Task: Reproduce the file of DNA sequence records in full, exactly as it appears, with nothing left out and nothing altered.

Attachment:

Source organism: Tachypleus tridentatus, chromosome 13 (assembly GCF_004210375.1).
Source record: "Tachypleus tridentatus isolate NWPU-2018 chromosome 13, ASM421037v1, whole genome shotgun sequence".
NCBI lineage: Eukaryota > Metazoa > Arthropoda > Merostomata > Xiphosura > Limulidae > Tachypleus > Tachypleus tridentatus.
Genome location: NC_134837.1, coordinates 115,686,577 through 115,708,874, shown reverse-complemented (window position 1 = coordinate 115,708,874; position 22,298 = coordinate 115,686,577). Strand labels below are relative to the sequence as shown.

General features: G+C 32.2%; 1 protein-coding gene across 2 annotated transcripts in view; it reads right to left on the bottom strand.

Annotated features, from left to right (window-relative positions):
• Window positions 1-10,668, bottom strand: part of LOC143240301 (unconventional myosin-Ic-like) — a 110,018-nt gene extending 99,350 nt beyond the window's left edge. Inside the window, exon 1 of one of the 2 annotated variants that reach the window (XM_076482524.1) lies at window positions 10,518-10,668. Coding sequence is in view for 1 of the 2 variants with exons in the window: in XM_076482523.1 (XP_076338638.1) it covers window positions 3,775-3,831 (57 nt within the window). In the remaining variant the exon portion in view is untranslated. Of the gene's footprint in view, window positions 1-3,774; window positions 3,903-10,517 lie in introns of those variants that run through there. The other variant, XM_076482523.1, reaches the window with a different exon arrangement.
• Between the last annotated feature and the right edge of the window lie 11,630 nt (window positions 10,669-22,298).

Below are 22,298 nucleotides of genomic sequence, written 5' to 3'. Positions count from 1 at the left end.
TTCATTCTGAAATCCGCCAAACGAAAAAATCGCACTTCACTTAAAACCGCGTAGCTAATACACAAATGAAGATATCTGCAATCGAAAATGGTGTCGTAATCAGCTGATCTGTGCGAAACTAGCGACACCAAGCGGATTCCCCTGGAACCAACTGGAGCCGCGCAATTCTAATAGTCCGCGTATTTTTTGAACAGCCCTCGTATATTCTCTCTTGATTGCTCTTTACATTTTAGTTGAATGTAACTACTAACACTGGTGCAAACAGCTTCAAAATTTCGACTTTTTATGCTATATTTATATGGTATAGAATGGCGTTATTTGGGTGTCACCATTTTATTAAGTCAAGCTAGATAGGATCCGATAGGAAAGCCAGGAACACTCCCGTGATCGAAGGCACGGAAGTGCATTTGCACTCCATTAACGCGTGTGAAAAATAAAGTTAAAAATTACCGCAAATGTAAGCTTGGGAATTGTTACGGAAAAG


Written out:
Source organism: Tachypleus tridentatus, chromosome 13 (assembly GCF_004210375.1).
Source record: "Tachypleus tridentatus isolate NWPU-2018 chromosome 13, ASM421037v1, whole genome shotgun sequence".
NCBI lineage: Eukaryota > Metazoa > Arthropoda > Merostomata > Xiphosura > Limulidae > Tachypleus > Tachypleus tridentatus.
Genome location: NC_134837.1, coordinates 115,686,577 through 115,708,874, shown reverse-complemented (window position 1 = coordinate 115,708,874; position 22,298 = coordinate 115,686,577). Strand labels below are relative to the sequence as shown.

General features: G+C 32.2%; 1 protein-coding gene across 2 annotated transcripts in view; it reads right to left on the bottom strand.

Annotated features, from left to right (window-relative positions):
• Window positions 1-10,668, bottom strand: part of LOC143240301 (unconventional myosin-Ic-like) — a 110,018-nt gene extending 99,350 nt beyond the window's left edge. Inside the window, exon 1 of one of the 2 annotated variants that reach the window (XM_076482524.1) lies at window positions 10,518-10,668. Coding sequence is in view for 1 of the 2 variants with exons in the window: in XM_076482523.1 (XP_076338638.1) it covers window positions 3,775-3,831 (57 nt within the window). In the remaining variant the exon portion in view is untranslated. Of the gene's footprint in view, window positions 1-3,774; window positions 3,903-10,517 lie in introns of those variants that run through there. The other variant, XM_076482523.1, reaches the window with a different exon arrangement.
• Between the last annotated feature and the right edge of the window lie 11,630 nt (window positions 10,669-22,298).

Below are 22,298 nucleotides of genomic sequence, written 5' to 3'. Positions count from 1 at the left end.
TTCATTCTGAAATCCGCCAAACGAAAAAATCGCACTTCACTTAAAACCGCGTAGCTAATACACAAATGAAGATATCTGCAATCGAAAATGGTGTCGTAATCAGCTGATCTGTGCGAAACTAGCGACACCAAGCGGATTCCCCTGGAACCAACTGGAGCCGCGCAATTCTAATAGTCCGCGTATTTTTTGAACAGCCCTCGTATATTCTCTCTTGATTGCTCTTTACATTTTAGTTGAATGTAACTACTAACACTGGTGCAAACAGCTTCAAAATTTCGACTTTTTATGCTATATTTATATGGTATAGAATGGCGTTATTTGGGTGTCACCATTTTATTAAGTCAAGCTAGATAGGATCCGATAGGAAAGCCAGGAACACTCCCGTGATCGAAGGCACGGAAGTGCATTTGCACTCCATTAACGCGTGTGAAAAATAAAGTTAAAAATTACCGCAAATGTAAGCTTGGGAATTGTTACGGAAAAG